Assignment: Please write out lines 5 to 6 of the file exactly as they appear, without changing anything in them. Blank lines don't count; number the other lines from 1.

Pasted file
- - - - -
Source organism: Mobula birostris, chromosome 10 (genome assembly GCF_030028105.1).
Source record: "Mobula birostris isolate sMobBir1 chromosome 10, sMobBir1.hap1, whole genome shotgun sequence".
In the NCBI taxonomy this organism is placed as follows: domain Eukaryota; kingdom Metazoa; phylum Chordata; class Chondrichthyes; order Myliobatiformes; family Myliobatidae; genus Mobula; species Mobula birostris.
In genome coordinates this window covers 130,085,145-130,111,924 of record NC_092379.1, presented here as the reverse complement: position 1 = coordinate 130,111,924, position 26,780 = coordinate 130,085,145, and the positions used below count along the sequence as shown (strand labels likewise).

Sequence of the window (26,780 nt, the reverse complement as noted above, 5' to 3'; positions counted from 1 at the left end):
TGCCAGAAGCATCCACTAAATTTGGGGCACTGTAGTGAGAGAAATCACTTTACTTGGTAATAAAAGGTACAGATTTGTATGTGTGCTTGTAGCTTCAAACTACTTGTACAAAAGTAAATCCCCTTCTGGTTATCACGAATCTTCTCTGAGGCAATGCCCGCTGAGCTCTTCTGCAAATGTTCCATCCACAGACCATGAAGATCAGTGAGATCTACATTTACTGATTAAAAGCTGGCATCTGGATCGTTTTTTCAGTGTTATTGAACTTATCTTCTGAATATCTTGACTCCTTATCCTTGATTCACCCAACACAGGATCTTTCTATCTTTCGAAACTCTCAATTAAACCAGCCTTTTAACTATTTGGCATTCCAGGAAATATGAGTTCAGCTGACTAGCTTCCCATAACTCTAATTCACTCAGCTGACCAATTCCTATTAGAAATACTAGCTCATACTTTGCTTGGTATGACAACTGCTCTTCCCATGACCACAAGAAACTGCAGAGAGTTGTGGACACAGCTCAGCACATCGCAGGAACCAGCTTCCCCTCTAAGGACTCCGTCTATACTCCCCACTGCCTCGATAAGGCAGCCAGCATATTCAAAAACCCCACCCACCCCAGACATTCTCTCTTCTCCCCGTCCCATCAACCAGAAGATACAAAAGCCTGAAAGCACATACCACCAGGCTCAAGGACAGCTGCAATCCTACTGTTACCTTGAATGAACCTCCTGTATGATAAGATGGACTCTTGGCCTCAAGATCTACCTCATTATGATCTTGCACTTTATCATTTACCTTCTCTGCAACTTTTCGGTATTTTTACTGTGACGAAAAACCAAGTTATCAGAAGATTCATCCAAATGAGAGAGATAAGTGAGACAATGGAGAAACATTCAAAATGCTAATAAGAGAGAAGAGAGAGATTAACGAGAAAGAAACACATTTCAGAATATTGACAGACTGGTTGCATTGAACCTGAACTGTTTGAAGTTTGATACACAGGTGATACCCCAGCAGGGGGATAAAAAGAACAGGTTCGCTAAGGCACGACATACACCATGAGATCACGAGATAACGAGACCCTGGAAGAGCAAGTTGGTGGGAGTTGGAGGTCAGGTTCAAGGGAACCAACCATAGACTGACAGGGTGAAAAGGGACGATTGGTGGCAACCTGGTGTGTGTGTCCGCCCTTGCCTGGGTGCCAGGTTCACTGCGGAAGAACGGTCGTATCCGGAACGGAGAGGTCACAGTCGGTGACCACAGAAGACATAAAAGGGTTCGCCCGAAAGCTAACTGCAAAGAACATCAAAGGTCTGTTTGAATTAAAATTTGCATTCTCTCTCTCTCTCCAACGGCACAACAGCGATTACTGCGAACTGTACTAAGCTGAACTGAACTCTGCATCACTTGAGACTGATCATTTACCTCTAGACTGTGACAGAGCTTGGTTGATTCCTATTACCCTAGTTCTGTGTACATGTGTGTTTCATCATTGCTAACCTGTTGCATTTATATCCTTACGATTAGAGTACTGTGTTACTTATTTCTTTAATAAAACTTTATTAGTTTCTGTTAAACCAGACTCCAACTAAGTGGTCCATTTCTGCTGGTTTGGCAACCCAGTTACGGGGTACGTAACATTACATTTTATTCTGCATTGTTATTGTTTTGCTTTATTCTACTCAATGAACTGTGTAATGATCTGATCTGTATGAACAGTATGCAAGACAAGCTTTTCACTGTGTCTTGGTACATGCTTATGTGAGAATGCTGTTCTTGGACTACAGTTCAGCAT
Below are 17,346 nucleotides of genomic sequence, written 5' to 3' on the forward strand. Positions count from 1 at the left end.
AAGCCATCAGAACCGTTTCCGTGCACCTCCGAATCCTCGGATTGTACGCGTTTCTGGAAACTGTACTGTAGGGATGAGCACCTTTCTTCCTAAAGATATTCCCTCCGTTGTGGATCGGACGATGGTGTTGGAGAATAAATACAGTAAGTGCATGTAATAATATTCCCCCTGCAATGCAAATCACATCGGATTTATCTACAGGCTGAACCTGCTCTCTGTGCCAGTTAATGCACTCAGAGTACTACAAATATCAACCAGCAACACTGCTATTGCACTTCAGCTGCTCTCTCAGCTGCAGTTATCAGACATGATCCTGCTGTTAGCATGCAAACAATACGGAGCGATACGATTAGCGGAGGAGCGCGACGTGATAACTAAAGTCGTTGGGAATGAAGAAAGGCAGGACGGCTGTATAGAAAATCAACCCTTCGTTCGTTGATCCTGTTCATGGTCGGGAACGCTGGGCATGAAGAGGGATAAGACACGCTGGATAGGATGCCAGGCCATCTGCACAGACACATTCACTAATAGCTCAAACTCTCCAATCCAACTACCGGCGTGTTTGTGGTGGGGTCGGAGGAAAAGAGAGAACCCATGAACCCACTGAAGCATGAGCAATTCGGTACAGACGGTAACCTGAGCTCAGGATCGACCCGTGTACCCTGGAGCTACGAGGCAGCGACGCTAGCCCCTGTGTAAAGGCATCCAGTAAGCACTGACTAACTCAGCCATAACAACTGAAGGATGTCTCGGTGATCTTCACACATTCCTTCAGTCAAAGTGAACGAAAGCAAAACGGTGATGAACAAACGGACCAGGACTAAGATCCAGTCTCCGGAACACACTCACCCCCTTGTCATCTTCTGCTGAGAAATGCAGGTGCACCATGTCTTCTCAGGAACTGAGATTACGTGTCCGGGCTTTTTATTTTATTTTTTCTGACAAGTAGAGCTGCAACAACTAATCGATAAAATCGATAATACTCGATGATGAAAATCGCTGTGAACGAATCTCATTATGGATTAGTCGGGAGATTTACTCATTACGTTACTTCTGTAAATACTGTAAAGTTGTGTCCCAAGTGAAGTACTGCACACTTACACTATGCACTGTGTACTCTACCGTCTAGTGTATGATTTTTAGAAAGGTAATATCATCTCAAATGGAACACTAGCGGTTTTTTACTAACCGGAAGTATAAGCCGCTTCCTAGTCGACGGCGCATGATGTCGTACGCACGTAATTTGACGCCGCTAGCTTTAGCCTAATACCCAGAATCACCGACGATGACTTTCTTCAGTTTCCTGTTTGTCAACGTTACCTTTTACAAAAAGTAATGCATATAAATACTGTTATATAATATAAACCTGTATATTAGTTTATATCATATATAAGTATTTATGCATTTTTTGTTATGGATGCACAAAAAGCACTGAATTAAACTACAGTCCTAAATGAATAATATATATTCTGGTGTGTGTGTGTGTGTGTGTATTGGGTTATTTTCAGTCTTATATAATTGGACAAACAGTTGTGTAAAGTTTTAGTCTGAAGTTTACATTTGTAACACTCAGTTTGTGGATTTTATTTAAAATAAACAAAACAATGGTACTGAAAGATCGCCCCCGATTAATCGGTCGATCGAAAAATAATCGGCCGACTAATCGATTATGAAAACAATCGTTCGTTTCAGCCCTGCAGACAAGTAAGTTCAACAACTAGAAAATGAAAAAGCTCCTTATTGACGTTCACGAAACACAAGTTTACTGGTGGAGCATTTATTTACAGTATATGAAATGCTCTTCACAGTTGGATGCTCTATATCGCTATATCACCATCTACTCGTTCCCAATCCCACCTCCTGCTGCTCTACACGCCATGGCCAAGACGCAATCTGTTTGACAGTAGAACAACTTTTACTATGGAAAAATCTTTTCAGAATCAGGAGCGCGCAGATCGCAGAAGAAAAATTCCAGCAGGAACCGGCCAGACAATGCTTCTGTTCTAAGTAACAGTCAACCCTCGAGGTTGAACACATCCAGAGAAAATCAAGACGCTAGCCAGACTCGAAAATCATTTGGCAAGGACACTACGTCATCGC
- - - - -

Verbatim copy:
Sequence of the window (26,780 nt, the reverse complement as noted above, 5' to 3'; positions counted from 1 at the left end):
TGCCAGAAGCATCCACTAAATTTGGGGCACTGTAGTGAGAGAAATCACTTTACTTGGTAATAAAAGGTACAGATTTGTATGTGTGCTTGTAGCTTCAAACTACTTGTACAAAAGTAAATCCCCTTCTGGTTATCACGAATCTTCTCTGAGGCAATGCCCGCTGAGCTCTTCTGCAAATGTTCCATCCACAGACCATGAAGATCAGTGAGATCTACATTTACTGATTAAAAGCTGGCATCTGGATCGTTTTTTCAGTGTTATTGAACTTATCTTCTGAATATCTTGACTCCTTATCCTTGATTCACCCAACACAGGATCTTTCTATCTTTCGAAACTCTCAATTAAACCAGCCTTTTAACTATTTGGCATTCCAGGAAATATGAGTTCAGCTGACTAGCTTCCCATAACTCTAATTCACTCAGCTGACCAATTCCTATTAGAAATACTAGCTCATACTTTGCTTGGTATGACAACTGCTCTTCCCATGACCACAAGAAACTGCAGAGAGTTGTGGACACAGCTCAGCACATCGCAGGAACCAGCTTCCCCTCTAAGGACTCCGTCTATACTCCCCACTGCCTCGATAAGGCAGCCAGCATATTCAAAAACCCCACCCACCCCAGACATTCTCTCTTCTCCCCGTCCCATCAACCAGAAGATACAAAAGCCTGAAAGCACATACCACCAGGCTCAAGGACAGCTGCAATCCTACTGTTACCTTGAATGAACCTCCTGTATGATAAGATGGACTCTTGGCCTCAAGATCTACCTCATTATGATCTTGCACTTTATCATTTACCTTCTCTGCAACTTTTCGGTATTTTTACTGTGACGAAAAACCAAGTTATCAGAAGATTCATCCAAATGAGAGAGATAAGTGAGACAATGGAGAAACATTCAAAATGCTAATAAGAGAGAAGAGAGAGATTAACGAGAAAGAAACACATTTCAGAATATTGACAGACTGGTTGCATTGAACCTGAACTGTTTGAAGTTTGATACACAGGTGATACCCCAGCAGGGGGATAAAAAGAACAGGTTCGCTAAGGCACGACATACACCATGAGATCACGAGATAACGAGACCCTGGAAGAGCAAGTTGGTGGGAGTTGGAGGTCAGGTTCAAGGGAACCAACCATAGACTGACAGGGTGAAAAGGGACGATTGGTGGCAACCTGGTGTGTGTGTCCGCCCTTGCCTGGGTGCCAGGTTCACTGCGGAAGAACGGTCGTATCCGGAACGGAGAGGTCACAGTCGGTGACCACAGAAGACATAAAAGGGTTCGCCCGAAAGCTAACTGCAAAGAACATCAAAGGTCTGTTTGAATTAAAATTTGCATTCTCTCTCTCTCTCCAACGGCACAACAGCGATTACTGCGAACTGTACTAAGCTGAACTGAACTCTGCATCACTTGAGACTGATCATTTACCTCTAGACTGTGACAGAGCTTGGTTGATTCCTATTACCCTAGTTCTGTGTACATGTGTGTTTCATCATTGCTAACCTGTTGCATTTATATCCTTACGATTAGAGTACTGTGTTACTTATTTCTTTAATAAAACTTTATTAGTTTCTGTTAAACCAGACTCCAACTAAGTGGTCCATTTCTGCTGGTTTGGCAACCCAGTTACGGGGTACGTAACATTACATTTTATTCTGCATTGTTATTGTTTTGCTTTATTCTACTCAATGAACTGTGTAATGATCTGATCTGTATGAACAGTATGCAAGACAAGCTTTTCACTGTGTCTTGGTACATGCTTATGTGAGAATGCTGTTCTTGGACTACAGTTCAGCAT